By: Leong Sze Hian
I refer to the article “Private school closures in Singapore hit record high last year” (Straits Times, Feb 9) which states that “A record number of private schools shut down last year, continuing the shakedown in a sector that once headlined Singapore’s ambition to be an education hub.
Even more are expected to exit the scene this year, as the authorities prepare to enforce new and stricter rules.
Last year, 25 private schools deregistered with the Committee for Private Education (CPE), including big names such as Nanyang Education Institute and M2 Academy, which opened with a bang in Orchard Road just three years ago. In 2015, 17 schools shut down.
Could not meet the standards?
There are 293 registered private schools currently – the first time that the number has dropped below 300 since 2012, when tough new rules weeded out hundreds that could not meet the standards required of them.
Global Schoolhouse in Singapore?
The latest bloodletting in the sector means that the plan of building a Global Schoolhouse in Singapore, which aimed to enrol 150,000 foreign students by 2015, has effectively been shelved.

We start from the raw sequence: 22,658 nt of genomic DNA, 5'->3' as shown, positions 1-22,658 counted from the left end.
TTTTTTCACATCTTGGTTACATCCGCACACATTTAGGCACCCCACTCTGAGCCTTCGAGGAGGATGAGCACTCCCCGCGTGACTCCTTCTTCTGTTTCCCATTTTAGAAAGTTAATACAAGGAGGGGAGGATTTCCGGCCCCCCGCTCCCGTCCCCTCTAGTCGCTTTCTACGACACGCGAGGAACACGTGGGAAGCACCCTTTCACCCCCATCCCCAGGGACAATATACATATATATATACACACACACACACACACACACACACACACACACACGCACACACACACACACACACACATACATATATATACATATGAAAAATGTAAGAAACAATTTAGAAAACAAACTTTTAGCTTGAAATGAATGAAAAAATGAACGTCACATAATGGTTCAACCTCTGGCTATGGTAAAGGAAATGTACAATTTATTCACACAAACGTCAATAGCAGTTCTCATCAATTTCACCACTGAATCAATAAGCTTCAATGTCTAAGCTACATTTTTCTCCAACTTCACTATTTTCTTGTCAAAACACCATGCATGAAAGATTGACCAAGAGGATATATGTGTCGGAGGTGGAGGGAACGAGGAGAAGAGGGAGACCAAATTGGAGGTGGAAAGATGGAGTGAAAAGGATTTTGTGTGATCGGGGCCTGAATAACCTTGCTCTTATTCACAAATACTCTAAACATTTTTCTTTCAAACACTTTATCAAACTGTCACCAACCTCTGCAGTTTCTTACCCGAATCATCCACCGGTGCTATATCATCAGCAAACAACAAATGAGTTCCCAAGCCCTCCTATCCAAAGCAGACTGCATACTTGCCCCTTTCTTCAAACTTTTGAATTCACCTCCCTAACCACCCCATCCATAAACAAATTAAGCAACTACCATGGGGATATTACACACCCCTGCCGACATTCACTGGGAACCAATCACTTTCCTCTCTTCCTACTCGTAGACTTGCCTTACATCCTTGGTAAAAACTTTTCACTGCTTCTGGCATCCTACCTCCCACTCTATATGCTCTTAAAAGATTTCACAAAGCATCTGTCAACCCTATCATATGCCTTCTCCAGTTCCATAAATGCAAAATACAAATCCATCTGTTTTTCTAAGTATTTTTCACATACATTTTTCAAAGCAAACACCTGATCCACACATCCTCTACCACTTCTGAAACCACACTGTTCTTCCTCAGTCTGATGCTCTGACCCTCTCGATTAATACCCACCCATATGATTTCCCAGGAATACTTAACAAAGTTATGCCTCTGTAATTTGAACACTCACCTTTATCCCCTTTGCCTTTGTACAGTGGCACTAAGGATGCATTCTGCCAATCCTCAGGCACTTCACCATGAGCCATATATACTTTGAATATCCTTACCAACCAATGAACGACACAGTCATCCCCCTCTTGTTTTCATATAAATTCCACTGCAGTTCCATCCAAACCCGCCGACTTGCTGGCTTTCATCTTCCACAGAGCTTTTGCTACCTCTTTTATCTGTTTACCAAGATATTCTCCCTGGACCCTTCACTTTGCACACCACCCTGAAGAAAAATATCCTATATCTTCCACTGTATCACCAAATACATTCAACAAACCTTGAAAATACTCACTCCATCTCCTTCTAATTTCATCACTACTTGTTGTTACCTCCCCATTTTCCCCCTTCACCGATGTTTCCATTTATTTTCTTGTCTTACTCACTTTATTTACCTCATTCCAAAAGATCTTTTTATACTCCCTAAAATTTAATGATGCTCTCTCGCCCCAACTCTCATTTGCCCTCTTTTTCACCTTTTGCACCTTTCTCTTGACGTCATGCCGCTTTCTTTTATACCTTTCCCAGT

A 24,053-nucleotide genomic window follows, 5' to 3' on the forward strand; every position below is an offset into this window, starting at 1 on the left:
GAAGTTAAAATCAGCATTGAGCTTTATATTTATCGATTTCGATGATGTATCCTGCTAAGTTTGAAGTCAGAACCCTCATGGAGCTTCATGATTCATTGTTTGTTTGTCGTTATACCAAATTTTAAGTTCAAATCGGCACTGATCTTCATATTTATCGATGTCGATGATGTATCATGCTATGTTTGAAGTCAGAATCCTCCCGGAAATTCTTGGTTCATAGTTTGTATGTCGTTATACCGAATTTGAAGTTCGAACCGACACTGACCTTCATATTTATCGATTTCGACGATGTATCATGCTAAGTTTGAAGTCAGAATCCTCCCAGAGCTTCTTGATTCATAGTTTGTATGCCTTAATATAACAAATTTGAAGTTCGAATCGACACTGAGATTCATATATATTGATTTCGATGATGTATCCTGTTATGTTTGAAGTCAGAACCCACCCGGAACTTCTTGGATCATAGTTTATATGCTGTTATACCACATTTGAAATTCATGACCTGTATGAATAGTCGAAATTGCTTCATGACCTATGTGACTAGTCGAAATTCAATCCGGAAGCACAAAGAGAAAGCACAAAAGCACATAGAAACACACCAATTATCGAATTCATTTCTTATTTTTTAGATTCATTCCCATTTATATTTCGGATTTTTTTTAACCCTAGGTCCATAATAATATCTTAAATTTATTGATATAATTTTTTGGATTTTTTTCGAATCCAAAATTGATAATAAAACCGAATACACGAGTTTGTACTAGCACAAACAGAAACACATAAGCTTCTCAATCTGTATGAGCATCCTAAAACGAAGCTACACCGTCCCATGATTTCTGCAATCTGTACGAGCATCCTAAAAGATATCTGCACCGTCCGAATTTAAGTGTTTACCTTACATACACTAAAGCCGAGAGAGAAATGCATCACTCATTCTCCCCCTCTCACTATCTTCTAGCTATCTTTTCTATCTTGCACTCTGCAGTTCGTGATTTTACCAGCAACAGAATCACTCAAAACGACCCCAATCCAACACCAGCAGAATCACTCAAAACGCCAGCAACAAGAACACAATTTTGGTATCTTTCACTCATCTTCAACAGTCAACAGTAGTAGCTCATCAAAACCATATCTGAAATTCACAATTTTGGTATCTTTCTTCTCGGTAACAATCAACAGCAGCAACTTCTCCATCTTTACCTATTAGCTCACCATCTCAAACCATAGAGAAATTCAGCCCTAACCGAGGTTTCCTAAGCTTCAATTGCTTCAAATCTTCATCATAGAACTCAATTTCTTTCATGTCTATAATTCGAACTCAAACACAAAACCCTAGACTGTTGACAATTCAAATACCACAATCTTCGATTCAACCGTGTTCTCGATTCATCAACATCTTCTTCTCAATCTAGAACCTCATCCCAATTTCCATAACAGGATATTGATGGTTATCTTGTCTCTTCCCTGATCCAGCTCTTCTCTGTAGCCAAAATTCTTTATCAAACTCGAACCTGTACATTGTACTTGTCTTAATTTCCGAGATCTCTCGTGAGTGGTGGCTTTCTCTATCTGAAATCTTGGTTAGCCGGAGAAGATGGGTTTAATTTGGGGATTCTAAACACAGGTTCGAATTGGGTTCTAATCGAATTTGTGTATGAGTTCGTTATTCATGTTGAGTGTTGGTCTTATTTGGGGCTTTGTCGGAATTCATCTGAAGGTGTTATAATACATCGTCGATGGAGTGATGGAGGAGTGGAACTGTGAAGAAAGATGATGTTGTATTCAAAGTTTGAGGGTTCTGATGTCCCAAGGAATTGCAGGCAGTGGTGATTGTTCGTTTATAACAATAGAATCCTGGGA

Students dropped from 135,000 to less than 100,000?
The current student enrolment figures at private schools are not available, but figures reported in 2015 – 77,000 locals and 29,000 foreigners – already showed a drop in numbers.
Media reports five years ago said there were about 100,000 locals and about 35,000 foreigners enrolled in privately run schools.
World renowned schools also closed?
Whilst I can understand the explanation that many low quality schools had to close because “could not meet the standards required of them” – why is it arguably, that so many world renowned schools have also closed in Singapore?
… “University of Chicago to leave Singapore – Why?” (Jul 11, 2013)
… “NYU, NUS to scrap dual graduate law degree” (Channel NewsAsia, May 21, 2013)
… “John Hopkins, UNSW and now Tisch: When will we ever learn?” (Nov 9, 2012)
… “A*STAR’s letter to Business Times on developments at the Division of Johns Hopkins in Singapore” (Business Times, Jul 27, 2006)